Reaffirmation Agreements In Bankruptcy: Should I Sign And What Happens If I Don’t?

Close up of female hand writing on paper with ink penOne of the most persistent questions which arises in a Chapter 7 bankruptcy is what to with secured creditors whose debts are secured by the debtor’s property.  In such cases, the secured creditor is likely to pressure the Chapter 7 debtor into signing a “reaffirmation agreement.”  It is easy to understand why the secured creditors wants the reaffirmation agreement to be signed, it places all of the benefit on the creditor and all of the risk on the debtor who signs it.  If you sign a reaffirmation agreement and then default, you have the worst possible outcome, you lose the property securing the debt and the creditor can also sue you for the unpaid balance of the debt.  In other words, it is as if there was no bankruptcy filed, all protection has been removed.

If you are asked to sign a reaffirmation, please review it carefully with your attorney.  Although the perception exists that a “simple” Chapter 7 can be done without an attorney, the reaffirmation agreement is just one of the many bumps in the road that can result in harm to the consumer.  And don’t let anyone tell you that signing a reaffirmation is necessary to “rebuild” your credit, that just is not so.

Some lenders have an established reputation for requiring a reaffirmation agreement.  If the consumer does not sign, then the creditor will automatically repossess the property securing a debt.  If that property is, for example, the debtor’s automobile, then imagine the shock of the debtor who wakes up one morning to go to work, only to find that their car is no longer in the driveway where it was left the night before.  In those cases, the consumer has little choice, and an experienced lawyer is planning for getting the reaffirmation agreement approved from the first day they are retained as counsel.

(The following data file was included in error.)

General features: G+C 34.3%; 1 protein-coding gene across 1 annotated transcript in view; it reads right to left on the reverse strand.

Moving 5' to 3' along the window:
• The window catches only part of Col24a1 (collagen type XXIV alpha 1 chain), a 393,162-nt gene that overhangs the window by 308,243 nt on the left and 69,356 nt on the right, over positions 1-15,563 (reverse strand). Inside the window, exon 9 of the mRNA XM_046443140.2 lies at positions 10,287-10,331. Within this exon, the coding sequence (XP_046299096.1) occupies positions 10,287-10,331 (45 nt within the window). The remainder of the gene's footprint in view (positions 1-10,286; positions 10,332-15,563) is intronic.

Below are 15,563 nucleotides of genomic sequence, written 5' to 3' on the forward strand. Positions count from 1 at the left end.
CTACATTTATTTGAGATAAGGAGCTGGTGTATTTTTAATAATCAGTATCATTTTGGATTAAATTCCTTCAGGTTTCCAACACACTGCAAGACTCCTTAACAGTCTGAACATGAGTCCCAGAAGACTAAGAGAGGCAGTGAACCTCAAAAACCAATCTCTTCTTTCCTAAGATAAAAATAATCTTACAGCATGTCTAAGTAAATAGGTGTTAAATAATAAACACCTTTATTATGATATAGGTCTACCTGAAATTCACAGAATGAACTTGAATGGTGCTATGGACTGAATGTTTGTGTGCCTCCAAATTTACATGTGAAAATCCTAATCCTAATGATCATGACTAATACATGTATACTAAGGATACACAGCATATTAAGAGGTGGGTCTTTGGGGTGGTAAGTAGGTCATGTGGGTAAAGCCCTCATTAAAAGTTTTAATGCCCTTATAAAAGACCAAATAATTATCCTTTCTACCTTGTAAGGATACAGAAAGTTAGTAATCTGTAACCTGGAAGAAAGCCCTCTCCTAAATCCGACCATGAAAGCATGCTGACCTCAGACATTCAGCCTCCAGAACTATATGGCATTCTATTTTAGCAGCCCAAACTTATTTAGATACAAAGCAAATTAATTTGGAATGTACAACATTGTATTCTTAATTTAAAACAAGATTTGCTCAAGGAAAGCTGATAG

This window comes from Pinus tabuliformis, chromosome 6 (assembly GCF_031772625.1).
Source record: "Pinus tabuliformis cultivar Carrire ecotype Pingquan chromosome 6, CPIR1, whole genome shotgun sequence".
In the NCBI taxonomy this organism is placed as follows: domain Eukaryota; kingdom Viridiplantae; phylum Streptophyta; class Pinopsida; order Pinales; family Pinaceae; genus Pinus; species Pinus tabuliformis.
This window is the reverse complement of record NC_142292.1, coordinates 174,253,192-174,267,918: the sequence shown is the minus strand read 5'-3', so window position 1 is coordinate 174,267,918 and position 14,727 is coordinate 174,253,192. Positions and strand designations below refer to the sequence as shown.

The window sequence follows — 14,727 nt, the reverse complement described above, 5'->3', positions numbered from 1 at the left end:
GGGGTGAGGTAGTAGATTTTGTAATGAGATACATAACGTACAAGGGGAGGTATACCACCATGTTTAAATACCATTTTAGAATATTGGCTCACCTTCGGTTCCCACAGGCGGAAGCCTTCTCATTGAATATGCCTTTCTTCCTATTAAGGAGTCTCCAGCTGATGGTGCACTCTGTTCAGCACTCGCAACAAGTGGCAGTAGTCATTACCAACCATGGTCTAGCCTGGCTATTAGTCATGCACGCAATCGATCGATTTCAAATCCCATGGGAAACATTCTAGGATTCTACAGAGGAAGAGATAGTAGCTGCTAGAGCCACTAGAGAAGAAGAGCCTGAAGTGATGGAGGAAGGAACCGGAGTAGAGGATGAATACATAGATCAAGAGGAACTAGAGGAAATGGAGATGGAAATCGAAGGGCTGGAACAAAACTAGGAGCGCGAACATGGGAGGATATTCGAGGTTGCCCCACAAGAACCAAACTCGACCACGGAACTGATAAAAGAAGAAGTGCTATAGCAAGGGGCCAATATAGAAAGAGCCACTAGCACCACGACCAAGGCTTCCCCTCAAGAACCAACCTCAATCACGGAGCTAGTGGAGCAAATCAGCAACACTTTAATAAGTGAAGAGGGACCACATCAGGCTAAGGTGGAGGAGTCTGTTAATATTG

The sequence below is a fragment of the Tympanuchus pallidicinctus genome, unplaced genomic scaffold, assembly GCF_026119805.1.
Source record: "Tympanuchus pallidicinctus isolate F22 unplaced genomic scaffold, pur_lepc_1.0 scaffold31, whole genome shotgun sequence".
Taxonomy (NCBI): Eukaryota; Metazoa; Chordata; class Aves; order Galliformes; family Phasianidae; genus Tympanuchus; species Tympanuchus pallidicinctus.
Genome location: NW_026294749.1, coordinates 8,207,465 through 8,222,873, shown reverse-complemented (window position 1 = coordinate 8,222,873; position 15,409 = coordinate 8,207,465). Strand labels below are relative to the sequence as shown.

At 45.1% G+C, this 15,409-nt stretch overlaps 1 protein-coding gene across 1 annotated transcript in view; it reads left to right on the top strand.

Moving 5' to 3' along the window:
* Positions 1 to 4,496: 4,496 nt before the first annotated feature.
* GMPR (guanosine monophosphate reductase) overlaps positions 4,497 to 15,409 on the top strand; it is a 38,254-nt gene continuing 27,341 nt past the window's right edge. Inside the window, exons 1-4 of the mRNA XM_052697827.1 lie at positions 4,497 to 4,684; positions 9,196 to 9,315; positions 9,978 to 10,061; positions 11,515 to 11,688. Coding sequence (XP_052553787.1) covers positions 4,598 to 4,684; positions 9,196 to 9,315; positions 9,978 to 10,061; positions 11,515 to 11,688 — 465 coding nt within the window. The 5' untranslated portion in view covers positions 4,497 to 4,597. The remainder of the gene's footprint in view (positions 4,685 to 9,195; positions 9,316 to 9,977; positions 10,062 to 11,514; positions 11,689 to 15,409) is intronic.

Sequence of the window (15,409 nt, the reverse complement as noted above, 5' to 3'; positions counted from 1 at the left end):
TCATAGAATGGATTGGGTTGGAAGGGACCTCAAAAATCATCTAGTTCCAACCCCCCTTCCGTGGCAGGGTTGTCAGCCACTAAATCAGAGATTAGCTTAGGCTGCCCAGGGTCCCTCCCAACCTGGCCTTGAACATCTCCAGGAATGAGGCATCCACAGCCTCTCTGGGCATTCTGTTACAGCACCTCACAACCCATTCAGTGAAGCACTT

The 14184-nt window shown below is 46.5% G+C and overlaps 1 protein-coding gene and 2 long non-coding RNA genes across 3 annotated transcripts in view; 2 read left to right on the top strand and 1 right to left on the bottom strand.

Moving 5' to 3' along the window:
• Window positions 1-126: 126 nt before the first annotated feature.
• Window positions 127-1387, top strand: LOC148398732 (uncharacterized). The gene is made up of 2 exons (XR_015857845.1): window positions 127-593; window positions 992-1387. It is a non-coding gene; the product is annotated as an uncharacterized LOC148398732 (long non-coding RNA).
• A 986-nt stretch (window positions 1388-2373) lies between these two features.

Other lenders allow a “keep and pay” option.  Although strictly speaking the amendments to the bankruptcy code which went into effect in 2005 eliminated the keep and pay option, as a practical matter, this is the option which has the greatest benefit to the consumer.  In this option, the consumer keeps the property and keeps making the payment without signing the reaffirmation agreement.  That way, should the day come when the debtor cannot or does not want to make the monthly payment, they can walk away from the debt.  The creditor can still enforce their property rights by repossession of the collateral, but they can’t sue the consumer because no reaffirmation agreement was signed.

Reaffirmation of debt only applies to “personal” property, like automobiles.  It does not apply to real estate.  Reaffirmation of a mortgage debt should only be done with the advice of counsel.  In a future post, I will discuss in detail your rights to have an accurate credit report, reaffirmation agreement or no.  In the meantime, if you are facing financial difficulties, call me at 216-642-8234 and we can review bankruptcy options and whether they make sense for you.  This post as always is for general discussion purposes, and does not constitute legal advice.

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